Automated Survey Reporting With googlesheets4, pins, and R Markdown

Thumbnail Grey laptop with a variety of R package hex stickers, the tidyverse, ggplot2, googlesheets4, thematic, glue, lubridate, rmarkdown, and pins and a sticker for RStudio Connect

In October 2021, we released the RStudio Communications Survey. Many thanks to all of you who replied! We received great suggestions from the community that we incorporate into our work.

We wanted to share how we shared our internal survey results. This approach is similar to one that Julia Silge used last year for monitoring a deployed model. Curtis Kephart adapted this workflow to publish the Communications Survey results on a daily basis:

  • We collected results using a Google Form.
  • We started our extract, load, and transform (ELT) process in an R Markdown document.
    • With the googlesheet4 package, we imported the results from a Google Sheet into the RStudio IDE.
    • We then cleaned the data using the tidyverse and other packages.
    • Every day, we’d save the latest results to a dataframe using the pins package.
  • We created an R Markdown report using the pinned data.
    • We created visualizations using ggplot2 and other packages.
    • We styled our reports using the thematic and bslib packages.
  • We published the R Markdown report to RStudio Connect.
  • We scheduled RStudio Connect to run this workflow and save new data daily.
  • We would check out the latest results in our browser.
Cycle of ETL, create report, publish report, and refresh data with related packages underneath

Thanks to this workflow, our colleagues could easily access the survey results and see an updated report every day. We would review the responses from the community to plan out future communication strategies.

Interested in automated survey reporting? Let’s walk through the steps using data from the National Telecommunications and Information Administration Data Explorer. We’ve saved the project in this GitHub repository if you would like access to the files.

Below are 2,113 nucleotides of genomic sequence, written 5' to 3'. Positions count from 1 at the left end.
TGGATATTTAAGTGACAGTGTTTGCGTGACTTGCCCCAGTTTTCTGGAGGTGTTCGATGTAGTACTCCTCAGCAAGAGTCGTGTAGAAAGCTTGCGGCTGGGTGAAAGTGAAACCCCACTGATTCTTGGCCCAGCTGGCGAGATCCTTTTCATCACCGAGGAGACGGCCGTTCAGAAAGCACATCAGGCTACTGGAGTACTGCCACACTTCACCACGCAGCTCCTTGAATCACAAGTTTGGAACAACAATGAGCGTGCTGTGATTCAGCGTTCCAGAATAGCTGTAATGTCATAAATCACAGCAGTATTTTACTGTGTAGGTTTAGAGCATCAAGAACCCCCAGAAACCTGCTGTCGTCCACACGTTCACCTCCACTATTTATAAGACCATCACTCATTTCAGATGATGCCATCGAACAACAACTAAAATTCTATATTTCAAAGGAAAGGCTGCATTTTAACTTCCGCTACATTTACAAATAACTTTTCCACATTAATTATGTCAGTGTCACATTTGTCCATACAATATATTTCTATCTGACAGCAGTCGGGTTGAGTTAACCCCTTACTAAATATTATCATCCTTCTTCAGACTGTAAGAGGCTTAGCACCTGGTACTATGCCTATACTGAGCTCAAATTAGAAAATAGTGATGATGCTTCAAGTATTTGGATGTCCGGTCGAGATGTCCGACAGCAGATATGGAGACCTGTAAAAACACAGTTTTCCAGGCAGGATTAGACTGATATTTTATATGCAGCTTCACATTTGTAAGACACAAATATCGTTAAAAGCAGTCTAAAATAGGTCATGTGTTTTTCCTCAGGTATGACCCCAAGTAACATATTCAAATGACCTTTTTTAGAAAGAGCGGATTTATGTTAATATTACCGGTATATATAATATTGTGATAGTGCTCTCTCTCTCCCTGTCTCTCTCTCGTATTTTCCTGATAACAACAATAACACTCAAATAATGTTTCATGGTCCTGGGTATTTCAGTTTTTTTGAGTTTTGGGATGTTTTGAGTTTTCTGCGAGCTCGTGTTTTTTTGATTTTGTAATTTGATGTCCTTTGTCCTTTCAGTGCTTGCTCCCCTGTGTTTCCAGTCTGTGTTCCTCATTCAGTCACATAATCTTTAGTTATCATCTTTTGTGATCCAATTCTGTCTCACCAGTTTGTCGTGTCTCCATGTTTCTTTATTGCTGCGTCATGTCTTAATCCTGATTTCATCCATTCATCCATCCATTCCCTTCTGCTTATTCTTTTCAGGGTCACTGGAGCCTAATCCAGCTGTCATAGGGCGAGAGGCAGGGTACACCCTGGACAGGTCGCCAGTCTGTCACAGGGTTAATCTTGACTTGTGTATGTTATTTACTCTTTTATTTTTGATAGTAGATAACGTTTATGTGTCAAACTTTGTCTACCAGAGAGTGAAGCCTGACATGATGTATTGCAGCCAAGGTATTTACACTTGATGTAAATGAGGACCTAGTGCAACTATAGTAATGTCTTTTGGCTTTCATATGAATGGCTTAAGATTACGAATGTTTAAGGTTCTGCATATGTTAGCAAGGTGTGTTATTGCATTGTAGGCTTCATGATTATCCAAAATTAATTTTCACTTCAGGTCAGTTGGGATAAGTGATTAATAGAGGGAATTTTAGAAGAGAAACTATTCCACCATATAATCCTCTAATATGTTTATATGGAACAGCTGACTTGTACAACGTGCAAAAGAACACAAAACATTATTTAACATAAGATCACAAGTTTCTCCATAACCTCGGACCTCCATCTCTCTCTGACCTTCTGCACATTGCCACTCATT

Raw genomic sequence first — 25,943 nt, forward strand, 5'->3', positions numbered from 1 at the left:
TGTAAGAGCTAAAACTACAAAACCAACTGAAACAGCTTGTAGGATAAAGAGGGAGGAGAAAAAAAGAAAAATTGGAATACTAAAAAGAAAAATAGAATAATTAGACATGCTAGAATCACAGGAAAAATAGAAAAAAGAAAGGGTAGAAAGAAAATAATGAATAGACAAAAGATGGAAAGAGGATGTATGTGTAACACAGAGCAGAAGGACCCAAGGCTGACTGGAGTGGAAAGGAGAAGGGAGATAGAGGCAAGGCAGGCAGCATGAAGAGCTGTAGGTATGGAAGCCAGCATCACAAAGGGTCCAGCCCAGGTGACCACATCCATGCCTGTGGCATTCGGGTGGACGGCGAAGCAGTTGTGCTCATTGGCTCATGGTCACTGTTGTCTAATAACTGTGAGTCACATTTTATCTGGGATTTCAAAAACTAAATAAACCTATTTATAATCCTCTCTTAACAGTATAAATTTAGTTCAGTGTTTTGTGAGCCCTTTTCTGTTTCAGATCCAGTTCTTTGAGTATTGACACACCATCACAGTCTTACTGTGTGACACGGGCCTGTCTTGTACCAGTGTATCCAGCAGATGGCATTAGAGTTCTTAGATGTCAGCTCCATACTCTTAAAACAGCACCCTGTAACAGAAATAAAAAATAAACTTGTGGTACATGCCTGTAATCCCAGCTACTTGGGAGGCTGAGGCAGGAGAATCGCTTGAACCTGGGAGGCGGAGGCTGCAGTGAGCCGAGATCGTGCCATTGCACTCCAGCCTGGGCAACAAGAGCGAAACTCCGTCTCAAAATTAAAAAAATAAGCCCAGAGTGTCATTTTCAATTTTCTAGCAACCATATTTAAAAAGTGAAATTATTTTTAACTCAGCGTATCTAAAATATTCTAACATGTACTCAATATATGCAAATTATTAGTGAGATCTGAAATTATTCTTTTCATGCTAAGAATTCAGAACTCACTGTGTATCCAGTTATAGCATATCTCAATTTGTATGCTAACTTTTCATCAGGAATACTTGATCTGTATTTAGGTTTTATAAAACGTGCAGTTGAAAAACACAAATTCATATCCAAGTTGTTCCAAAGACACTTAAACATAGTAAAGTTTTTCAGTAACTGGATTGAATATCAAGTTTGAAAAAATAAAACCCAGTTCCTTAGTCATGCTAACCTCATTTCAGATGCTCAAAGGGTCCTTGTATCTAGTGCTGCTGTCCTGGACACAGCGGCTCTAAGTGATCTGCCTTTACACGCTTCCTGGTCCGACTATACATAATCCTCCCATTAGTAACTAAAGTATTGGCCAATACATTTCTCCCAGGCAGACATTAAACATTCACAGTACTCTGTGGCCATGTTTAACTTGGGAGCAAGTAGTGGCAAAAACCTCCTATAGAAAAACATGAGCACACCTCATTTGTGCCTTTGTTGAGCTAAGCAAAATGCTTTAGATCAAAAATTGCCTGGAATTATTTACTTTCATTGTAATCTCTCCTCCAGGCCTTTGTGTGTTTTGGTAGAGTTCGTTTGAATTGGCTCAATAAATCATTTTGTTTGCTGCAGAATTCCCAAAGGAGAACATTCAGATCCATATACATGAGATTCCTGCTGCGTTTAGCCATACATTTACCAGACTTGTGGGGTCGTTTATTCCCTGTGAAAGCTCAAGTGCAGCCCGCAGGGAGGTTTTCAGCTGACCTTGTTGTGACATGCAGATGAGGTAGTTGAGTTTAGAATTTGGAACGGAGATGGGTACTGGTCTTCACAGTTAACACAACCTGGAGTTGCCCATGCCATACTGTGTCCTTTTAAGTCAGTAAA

Below, we’ll highlight key packages and functionality, but do be aware we relied on many great tools to make this happen.

Wall of hexes with the tidyverse, R Markdown, and googlesheets4 hex stickers

Extract, Transform, and Load (ETL) in an R Markdown Document

First, we need to extract data from a Google Form, transform it into the proper format for analysis, and then load the data to write a report.

R Markdown is a file format for making dynamic documents with R. It’s an easy way to integrate code, output, and text. For the Communications suryve, we decided to write our ETL process in an R Markdown file so that we could add headings and commentary to our code. With R Markdown, we could also schedule automatic refreshes on RStudio Connect (we will describe this a little bit later).

Importing data from Google Sheets

Once someone fills out a Google Form, the results are saved in a Google Sheet. The googlesheets4 package allows you to access Google Sheets from R. It helps with authentication for reading private sheets or writing new data, and provides various functions to help you work with Google.

Load our survey data by running the below:

```{r}
library(googlesheets4)

survey_dat <-
  read_sheet("https://docs.google.com/spreadsheets/d/1wnv6PM0YiYoSZ8HHDAGLAGw8ro-SAXblpJ-Aw0VtEGM/edit?usp=sharing")
```

Each time we run read_sheet(), we pull in the most recent spreadsheet from Google.

Tidying and transforming data using the tidyverse packages (and friends)

The Google Sheet is stored as a data frame in RStudio. Great! Now, we have to make sure it’s in an analyzable format. We can do this using packages like dplyr and tidyr.

Let’s explore the dataset.

```{r}
library(tidyverse)
library(lubridate)

glimpse(survey_dat)
```
Rows: 753
Columns: 16
$ dataset      <chr> "Nov 1994", "Nov 1994", "Nov 1994", "Nov 1994", "O…
$ variable     <chr> "isHouseholder", "isPerson", "computerAtHome", "is…
$ description  <chr> "Household Reference Person in Universe: Non-Insti…
$ universe     <chr> NA, NA, "isHouseholder", "isPerson", NA, NA, "isHo…
$ usProp       <dbl> 1.000000, 1.000000, 0.242794, 0.810185, 1.000000, …
$ usCount      <dbl> 99708018, 248509799, 24208471, 201338994, 10274155…
$ age314Prop   <dbl> NA, 1, NA, 0, NA, 1, NA, 0, NA, 1, NA, NA, NA, NA,…
$ age314Count  <dbl> NA, 47170805, NA, 0, NA, 47960746, NA, 0, NA, 4828…